“Nick is one of those guys that not a lot fazes him,’’ Mangini said. “That's really good. Even from the first week he got here after his exams. He put the ball on the ground a couple times. That fazed him and me. But as he moves on, he's very comfortable in there. He's comfortable working with Pete (Kendall) and with Brandon (Moore). He's comfortable working with the rest of the guys, which is incredibly important.
“With Chad (Pennington). He does a nice job of, as he sees something and is exposed to it, being able adjust to it. He'll get better with that. He started a lot of games in college and high school. He's been the starter for a long time.
“He’s done an excellent job of preparation. Second to that is that he's never rattled. Nothing ever overwhelms him, whether it's preparation, whether it's game time. Whatever it is, a new look, he just takes it all in stride. It's pretty amazing as a rookie to be able to do that. A lot of times there a are lot of things that can get rookies rattled.’’
Kendall said, “He’s even keeled and has got a balanced approach to it. I guess it’s easy to be even-keeled when you’ve played as well as he has. He's done everything you would expect a center to do. The fact that he’s a rookie makes that more imporessive. He’s been able to handle the mental aspect of it and the physical aspect of it.
“I’m sure if he had some glaring breakdowns the story would have been, ‘He’s no Kevin Mawae.’ But he hasn’t had those breakdowns.’’
Things to look for in Sunday’s game against the Vikings:
-Can the Jets run on the Vikings’ defense, which has allowed an average of 54 yards rushing per game? Seven of the Minnesota opponents this season have failed to rush for more than 17 yards as a team against the Vikings. The Jets are ranked 17th in rushing offense.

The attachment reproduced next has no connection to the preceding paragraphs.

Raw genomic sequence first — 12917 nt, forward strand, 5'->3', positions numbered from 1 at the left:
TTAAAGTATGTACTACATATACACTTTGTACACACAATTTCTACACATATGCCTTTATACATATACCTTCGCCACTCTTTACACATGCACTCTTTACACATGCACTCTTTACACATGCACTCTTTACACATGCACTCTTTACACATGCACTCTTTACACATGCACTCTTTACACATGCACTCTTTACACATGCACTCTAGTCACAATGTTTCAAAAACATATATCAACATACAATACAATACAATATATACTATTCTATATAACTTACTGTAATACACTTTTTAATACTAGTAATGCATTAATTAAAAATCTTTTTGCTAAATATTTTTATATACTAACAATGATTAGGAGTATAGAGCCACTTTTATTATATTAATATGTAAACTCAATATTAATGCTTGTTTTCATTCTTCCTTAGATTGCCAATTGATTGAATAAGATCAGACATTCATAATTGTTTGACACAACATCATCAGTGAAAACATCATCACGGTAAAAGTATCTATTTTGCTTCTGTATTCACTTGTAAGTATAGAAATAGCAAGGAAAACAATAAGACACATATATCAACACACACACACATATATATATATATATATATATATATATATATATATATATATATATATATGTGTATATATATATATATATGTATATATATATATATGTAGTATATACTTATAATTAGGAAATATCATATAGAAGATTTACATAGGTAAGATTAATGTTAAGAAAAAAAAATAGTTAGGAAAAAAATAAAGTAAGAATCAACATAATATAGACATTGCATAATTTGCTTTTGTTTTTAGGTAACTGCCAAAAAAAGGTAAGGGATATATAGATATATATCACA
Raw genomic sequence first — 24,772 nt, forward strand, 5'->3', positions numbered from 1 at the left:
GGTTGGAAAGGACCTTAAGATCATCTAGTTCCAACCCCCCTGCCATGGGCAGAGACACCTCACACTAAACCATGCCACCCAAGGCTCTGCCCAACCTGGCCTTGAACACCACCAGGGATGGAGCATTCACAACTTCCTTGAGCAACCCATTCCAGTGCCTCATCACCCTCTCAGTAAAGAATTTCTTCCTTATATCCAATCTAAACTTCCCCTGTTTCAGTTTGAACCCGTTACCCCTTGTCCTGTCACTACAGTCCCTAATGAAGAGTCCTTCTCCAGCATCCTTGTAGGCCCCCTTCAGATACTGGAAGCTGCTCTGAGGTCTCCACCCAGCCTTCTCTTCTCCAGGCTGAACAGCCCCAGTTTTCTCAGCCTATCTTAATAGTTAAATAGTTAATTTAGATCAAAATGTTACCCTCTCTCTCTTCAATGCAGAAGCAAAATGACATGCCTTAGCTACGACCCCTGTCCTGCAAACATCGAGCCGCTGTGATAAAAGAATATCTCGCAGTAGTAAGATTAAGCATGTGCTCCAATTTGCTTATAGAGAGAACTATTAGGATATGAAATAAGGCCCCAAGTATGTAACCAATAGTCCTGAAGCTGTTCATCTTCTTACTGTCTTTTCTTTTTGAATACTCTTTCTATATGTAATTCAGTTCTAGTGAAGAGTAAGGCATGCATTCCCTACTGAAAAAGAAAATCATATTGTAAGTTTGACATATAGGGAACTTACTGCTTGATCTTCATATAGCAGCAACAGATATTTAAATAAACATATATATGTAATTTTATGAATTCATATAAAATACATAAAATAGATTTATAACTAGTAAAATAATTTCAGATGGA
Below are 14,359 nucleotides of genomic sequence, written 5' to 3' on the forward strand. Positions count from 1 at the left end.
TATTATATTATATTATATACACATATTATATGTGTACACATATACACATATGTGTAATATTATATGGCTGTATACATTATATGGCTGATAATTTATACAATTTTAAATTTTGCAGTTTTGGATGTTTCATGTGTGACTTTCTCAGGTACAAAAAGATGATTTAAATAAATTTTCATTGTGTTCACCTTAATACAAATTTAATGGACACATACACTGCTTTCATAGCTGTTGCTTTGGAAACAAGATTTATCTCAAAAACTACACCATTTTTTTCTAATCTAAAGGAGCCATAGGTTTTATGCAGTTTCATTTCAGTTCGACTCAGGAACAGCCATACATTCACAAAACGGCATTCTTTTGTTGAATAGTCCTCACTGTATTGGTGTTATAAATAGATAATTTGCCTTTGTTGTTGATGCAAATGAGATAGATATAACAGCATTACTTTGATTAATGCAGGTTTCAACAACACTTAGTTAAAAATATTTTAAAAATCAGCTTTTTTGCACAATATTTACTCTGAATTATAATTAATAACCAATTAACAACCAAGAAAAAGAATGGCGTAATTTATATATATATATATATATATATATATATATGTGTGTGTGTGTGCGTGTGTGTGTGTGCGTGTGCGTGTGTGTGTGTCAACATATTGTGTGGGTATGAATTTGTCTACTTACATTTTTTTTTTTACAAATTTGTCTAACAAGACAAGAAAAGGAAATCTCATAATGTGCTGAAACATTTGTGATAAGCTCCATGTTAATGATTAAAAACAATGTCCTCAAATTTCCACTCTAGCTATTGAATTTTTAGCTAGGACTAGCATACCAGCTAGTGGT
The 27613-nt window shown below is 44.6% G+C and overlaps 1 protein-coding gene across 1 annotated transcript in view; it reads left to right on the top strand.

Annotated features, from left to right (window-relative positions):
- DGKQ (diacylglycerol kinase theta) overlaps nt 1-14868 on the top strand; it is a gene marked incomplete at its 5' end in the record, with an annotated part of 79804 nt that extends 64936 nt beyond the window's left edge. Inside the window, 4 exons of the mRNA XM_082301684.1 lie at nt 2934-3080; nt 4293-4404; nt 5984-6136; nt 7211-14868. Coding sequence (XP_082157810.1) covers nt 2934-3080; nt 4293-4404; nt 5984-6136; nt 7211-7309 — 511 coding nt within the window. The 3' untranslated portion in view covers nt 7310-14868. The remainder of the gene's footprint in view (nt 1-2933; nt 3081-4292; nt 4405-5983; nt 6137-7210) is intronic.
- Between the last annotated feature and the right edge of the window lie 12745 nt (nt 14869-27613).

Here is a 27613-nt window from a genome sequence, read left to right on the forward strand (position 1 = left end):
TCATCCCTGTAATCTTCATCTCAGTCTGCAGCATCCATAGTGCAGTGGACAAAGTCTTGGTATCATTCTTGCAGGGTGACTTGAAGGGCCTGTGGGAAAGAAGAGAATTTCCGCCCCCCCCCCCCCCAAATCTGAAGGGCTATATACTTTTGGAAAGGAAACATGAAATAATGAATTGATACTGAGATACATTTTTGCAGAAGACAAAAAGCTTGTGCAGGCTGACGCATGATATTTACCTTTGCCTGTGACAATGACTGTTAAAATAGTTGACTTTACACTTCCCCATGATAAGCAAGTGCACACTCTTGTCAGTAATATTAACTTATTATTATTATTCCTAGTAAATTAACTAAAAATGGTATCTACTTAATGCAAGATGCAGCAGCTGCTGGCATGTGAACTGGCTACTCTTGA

-Can the Jets’ special teams win the game for the? The Vikings have had their struggles this season. They are among the six worst teams in the NFL on kickoffs and kickoff coverage. Their punter, Chris Kluwe, is ranked 29th in net average.
-Will the Vikings beat themselves? They have committed a league-high 100 penalties for 744 yards and committed the eighth-most turnovers in the NFL. Of their 28 turnovers, five of them have been returned for touchdowns, including an 88-yard interception return for a touchdown last Sunday in Detroit. Opponents have scored 87 points off Vikings' turnovers. The Vikings are 1-4 when they commit three or more turnovers.
- Will Chad Pennington rebound with a big game? He’s been flawless in games played inside domes _ a 69.7 completion percentage, eight touchdowns, one interception and a 124.3 passer rating in games at Detroit, Indianapolis and St. Louis. The Jets, however, lost two of those three games.